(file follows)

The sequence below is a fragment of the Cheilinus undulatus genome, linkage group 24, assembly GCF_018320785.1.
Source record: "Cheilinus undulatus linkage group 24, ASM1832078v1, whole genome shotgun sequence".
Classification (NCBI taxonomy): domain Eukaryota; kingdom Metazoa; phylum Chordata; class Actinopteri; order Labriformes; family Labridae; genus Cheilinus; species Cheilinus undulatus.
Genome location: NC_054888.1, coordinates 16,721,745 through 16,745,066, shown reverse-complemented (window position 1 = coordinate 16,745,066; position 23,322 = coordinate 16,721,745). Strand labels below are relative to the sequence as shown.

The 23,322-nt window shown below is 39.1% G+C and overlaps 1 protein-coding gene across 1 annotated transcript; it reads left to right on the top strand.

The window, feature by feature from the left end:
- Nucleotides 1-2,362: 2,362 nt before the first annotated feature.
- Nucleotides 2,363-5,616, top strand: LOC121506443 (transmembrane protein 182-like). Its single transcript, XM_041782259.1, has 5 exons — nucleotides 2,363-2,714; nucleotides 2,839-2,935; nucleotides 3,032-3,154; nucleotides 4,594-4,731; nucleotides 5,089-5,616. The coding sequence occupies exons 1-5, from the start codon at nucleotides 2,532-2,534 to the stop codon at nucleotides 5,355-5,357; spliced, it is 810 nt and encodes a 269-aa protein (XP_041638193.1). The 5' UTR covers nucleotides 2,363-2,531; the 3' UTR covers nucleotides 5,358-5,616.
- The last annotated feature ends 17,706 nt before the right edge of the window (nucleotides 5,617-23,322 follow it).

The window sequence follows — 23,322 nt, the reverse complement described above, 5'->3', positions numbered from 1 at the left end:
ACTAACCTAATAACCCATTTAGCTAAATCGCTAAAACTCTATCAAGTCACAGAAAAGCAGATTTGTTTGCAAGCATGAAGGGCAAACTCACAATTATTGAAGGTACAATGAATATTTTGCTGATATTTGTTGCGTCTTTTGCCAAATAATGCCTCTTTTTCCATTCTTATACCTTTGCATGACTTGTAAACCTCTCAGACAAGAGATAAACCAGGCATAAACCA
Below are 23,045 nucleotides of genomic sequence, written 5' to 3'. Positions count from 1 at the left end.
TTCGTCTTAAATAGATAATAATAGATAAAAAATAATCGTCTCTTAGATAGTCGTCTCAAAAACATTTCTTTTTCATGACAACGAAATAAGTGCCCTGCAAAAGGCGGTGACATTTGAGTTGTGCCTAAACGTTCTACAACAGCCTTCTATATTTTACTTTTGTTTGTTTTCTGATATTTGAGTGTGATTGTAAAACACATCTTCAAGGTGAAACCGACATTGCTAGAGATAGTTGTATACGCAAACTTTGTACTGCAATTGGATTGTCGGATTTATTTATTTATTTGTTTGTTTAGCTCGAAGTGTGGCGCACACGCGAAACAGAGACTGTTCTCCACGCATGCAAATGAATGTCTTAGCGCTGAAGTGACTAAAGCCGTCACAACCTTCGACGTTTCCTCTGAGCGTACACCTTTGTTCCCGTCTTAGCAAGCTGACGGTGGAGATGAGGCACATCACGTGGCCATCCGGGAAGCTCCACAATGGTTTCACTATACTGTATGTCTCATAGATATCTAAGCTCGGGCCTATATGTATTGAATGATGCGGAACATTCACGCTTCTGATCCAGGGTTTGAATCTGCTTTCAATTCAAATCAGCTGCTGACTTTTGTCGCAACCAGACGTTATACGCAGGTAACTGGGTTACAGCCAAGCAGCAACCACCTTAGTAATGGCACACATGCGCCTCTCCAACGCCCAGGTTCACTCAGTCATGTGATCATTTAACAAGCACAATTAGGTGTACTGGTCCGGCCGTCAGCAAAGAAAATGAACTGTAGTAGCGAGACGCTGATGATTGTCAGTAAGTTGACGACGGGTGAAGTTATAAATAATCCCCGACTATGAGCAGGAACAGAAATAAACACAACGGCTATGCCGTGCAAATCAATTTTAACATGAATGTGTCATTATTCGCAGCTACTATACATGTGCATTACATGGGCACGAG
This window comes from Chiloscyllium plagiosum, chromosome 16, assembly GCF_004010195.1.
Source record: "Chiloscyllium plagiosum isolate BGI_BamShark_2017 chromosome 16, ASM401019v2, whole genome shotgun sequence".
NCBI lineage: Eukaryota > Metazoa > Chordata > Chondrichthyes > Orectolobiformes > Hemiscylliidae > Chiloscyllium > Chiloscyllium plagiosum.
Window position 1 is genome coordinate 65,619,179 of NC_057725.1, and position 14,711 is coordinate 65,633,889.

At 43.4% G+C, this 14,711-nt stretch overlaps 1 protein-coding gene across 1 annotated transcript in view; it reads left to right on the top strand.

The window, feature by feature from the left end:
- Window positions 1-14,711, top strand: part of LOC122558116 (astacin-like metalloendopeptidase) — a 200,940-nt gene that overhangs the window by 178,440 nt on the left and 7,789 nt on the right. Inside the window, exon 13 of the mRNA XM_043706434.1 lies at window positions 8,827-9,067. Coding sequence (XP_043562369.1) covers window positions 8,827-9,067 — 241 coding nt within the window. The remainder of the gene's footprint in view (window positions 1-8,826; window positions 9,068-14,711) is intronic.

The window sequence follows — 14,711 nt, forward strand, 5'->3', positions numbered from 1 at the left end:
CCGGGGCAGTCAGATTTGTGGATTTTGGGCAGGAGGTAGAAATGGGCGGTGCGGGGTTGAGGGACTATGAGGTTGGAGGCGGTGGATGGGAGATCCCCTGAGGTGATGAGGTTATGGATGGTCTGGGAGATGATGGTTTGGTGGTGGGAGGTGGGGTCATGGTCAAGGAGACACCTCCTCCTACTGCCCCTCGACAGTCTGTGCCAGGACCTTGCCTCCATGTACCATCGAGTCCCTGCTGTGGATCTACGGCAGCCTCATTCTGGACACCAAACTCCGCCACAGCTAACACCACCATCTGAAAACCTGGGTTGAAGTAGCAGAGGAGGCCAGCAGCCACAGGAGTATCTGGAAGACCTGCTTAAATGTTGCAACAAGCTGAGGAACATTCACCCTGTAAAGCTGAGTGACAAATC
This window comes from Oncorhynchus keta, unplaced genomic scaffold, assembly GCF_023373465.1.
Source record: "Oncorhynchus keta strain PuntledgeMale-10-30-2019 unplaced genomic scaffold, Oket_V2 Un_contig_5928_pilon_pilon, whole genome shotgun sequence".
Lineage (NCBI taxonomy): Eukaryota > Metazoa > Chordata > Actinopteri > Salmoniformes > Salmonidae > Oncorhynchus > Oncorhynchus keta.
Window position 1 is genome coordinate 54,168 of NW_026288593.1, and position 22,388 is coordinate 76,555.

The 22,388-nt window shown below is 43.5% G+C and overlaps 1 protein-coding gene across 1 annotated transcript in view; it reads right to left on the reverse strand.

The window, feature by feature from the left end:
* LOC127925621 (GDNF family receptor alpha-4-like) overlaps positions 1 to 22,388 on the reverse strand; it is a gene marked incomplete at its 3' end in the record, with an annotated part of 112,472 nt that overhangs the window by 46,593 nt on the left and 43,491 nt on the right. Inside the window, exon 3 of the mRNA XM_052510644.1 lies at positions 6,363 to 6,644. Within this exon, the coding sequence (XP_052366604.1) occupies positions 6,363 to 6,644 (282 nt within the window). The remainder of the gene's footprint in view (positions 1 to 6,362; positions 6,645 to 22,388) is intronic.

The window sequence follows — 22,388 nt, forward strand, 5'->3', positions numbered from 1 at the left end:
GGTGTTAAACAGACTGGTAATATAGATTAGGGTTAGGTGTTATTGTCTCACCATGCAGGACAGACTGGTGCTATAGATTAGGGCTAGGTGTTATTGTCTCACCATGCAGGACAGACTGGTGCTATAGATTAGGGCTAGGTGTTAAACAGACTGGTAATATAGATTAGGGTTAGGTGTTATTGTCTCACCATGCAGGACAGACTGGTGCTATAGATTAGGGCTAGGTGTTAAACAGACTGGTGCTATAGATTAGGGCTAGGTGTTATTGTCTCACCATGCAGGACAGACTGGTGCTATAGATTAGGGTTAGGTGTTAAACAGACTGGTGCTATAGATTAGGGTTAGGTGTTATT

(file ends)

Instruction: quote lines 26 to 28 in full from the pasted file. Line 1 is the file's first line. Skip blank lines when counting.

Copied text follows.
Window position 1 is genome coordinate 54,168 of NW_026288593.1, and position 22,388 is coordinate 76,555.

The 22,388-nt window shown below is 43.5% G+C and overlaps 1 protein-coding gene across 1 annotated transcript in view; it reads right to left on the reverse strand.

The window, feature by feature from the left end: